Nine leukemic patients in aplasia received platelet concentrates from random donors over a period of 5 to 32 wk (an average of 31 transfusions per patient). All nine developed lymphocytotoxic activity (presumably HL-A antibodies) in their serum against cells from a panel of 40 selected donors within 20-50 days after transfusions were begun. Lymphocytotoxic activity markedly diminished in the sera of seven surviving patients over a period of 8-24 wk despite continued occasional platelet transfusions. When lymphocytotoxic activity was present in the serum of these patients, survival of transfused platelets was significantly reduced. Sera in which lymphocytotoxic activity was detected released endogenous serotonin (26 ± 5% SEM) from washed human platelets (but not from dog or rabbit platelets) when incubated at 37°C for 30 min. In contrast, sera from these patients, obtained when lymphocytotoxic activity was not detected, released minimal amounts of serotonin (6 ± 2%) and sera from nine healthy subjects released none (0 ± 1%). The ability of serum to release serotonin was abolished, and lymphocytotoxic activity was markedly diminished, after preincubation with allogeneic platelets.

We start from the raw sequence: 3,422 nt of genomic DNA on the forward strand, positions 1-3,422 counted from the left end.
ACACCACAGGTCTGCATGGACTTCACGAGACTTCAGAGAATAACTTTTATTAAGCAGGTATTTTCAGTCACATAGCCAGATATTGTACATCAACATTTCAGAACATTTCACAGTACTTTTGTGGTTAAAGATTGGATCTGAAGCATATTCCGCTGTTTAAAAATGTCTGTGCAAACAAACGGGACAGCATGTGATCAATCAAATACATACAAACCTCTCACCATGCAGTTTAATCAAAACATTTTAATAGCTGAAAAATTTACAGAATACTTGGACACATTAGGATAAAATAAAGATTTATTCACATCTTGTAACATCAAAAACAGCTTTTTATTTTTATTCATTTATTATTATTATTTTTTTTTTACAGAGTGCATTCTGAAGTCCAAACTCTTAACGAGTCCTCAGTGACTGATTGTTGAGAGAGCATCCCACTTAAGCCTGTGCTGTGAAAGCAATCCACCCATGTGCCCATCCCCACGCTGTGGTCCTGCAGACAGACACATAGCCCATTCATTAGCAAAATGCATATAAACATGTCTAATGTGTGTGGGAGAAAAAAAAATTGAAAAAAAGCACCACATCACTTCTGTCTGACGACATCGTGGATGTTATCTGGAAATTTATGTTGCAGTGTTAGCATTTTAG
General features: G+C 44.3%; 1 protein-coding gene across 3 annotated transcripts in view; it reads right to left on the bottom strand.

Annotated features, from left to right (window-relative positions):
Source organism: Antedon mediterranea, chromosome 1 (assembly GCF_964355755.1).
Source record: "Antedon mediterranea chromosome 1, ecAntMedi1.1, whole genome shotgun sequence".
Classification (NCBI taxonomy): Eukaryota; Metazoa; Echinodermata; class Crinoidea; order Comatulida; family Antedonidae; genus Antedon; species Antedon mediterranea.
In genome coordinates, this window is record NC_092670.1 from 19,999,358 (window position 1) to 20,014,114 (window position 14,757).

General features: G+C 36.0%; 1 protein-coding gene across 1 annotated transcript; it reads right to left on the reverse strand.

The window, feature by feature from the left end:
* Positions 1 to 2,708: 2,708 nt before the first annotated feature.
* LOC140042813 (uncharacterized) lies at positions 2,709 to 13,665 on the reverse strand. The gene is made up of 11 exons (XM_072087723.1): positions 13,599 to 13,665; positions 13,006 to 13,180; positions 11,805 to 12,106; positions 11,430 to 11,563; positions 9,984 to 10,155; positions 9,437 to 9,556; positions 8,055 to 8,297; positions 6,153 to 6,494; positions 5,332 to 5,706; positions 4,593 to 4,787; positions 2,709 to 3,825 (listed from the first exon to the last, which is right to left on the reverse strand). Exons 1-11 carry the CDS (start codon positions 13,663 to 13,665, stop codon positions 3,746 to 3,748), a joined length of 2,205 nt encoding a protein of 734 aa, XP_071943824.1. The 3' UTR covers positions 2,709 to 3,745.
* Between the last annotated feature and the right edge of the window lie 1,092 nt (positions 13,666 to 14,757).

|Original language||English (US)|
|Number of pages||8|
|Publication status||Published - 1973|
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